Parco Giardino Sigurta stakes claim as Italy's top garden park
My wife and I took our two kids on a long-awaited trip from our home near Aviano Air Base to Parco Giardino Sigurta, arguably the most beautiful garden park in Italy, as soon as the Italian government relaxed its coronavirus restrictions.
Its history dates back to 1407, when Nicolo Contarini bought the property near Verona and farmed it. In 1792, a new owner came up with a plan for building a romantic English-style landscape garden. Several of the buildings in the 150-acre park, including the neo-Gothic Casteletto, date to this time.
It passed between owners and into ruins until local doctor and businessman Giuseppe Carlo Sigurta bought it in 1941. He restored it, tripled its size and passed it on to his family members, who still run the park.
Walking along the paths and taking in the abundant flowers and greenery are great ways to experience the park if you’re up for the hike. Hourly bike rentals and a train ride help cover more ground, or splurge on a golf cart for 18 euros an hour, complete with an English-language recorded guide.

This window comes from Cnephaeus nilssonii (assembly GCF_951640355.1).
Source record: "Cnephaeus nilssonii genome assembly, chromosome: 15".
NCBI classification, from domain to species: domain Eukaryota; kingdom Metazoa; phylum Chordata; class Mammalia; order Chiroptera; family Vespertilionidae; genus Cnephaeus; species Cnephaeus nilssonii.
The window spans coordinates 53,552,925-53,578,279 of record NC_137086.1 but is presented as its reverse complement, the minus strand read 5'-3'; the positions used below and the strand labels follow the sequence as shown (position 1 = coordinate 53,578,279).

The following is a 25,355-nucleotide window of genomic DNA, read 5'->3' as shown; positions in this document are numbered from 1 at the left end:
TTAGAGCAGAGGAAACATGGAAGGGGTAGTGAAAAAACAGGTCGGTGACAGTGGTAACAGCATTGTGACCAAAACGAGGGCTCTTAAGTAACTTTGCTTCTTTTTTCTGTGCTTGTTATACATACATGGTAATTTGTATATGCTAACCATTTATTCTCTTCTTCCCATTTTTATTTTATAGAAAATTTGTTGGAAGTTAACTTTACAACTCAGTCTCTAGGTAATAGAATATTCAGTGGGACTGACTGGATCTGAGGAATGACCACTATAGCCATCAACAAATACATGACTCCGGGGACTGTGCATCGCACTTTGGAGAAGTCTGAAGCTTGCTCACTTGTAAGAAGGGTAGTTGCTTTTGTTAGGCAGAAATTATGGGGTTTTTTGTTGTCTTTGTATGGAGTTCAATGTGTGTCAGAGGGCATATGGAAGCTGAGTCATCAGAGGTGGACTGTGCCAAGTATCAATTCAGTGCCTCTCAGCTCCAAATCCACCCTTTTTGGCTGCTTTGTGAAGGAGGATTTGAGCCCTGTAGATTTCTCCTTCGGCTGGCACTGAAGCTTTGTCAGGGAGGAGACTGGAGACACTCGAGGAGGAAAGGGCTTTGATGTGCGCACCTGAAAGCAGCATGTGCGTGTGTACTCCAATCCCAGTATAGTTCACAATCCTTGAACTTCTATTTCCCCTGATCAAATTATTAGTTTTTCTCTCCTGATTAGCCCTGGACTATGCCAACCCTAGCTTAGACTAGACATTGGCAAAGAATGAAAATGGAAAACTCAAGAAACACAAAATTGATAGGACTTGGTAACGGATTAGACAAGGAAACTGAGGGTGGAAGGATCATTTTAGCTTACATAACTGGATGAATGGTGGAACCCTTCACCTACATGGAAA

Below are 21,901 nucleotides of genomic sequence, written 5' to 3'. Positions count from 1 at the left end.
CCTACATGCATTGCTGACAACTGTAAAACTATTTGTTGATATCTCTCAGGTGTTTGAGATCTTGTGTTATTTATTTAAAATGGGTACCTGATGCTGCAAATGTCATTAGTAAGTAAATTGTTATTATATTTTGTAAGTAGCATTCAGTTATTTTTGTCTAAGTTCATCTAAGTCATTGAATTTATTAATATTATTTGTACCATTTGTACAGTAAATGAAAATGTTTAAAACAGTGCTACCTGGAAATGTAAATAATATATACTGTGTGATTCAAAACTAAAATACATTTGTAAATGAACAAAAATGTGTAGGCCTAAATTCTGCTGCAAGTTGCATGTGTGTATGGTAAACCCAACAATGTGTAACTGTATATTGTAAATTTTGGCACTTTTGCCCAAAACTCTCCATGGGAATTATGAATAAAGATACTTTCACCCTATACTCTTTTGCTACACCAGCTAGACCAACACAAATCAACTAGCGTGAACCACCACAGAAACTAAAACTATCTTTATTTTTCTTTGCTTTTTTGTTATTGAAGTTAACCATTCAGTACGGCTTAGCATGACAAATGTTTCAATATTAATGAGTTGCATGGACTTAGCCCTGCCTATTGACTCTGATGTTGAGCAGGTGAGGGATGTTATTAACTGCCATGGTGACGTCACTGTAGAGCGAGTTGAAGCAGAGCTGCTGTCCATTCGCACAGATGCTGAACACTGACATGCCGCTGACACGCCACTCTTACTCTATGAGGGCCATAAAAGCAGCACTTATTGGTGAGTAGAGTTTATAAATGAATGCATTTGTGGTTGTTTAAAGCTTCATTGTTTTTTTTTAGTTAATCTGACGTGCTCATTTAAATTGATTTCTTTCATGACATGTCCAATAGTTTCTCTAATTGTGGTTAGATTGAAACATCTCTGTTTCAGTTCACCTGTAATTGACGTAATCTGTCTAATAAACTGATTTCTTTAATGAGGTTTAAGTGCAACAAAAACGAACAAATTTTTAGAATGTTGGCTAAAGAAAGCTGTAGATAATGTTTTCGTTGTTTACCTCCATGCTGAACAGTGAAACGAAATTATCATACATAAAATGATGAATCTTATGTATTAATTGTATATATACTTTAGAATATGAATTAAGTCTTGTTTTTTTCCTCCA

Among the highlights is the avenue of roses, where bushes full of the flowers line the walkway. If you’re traveling south, you’ll get a beautiful view of the Castello Scaligero, a castle dating back to the Middle Ages, located in the nearby town of Villafranca di Verona. Some scenes from William Shakespeare’s “Romeo and Juliet” used this castle as a setting. The castle is also open for visitors and provides beautiful views of Verona.
All along the western edge of the park are grazing deer at the appropriately named Deer Valley. A farm with Venetian poultry breeds, donkeys, goats, chickens, turkeys and ducks is a great educational opportunity for children. Perhaps another life lesson for kids awaits at the dog cemetery, where decades of Sigurta family pets are buried.
The horizontal sundial, designed to work for 26,000 years, was built in 1990. Then in 2011, after six years in the making, the maze was inaugurated.
The maze hedges include 1,500 yew trees and encompass more than 27,000 square feet. The maze is a huge hit and it seems to be busy all the time. My kids couldn’t wait to go through it.
There are also several seasonal events, such as a tulip exhibition in the spring, that are expected to resume as the pandemic situation improves. The hour trip from the Army garrison in Vicenza and even the two-hour haul from Aviano are well worth making to see the park and the greater Verona area.
Address: Via Cavour, 1; Valeggio sul Mincio, Verona 37067
Cost: 14 euros for adults, 7 euros for children aged five to 14.
Opening hours: 9 a.m. to 7 p.m. daily, from March to November.
Food: Five snack bars, with meal combos at about 9 euros
Information: Phone +39 045 6371033; Website sigurta.it
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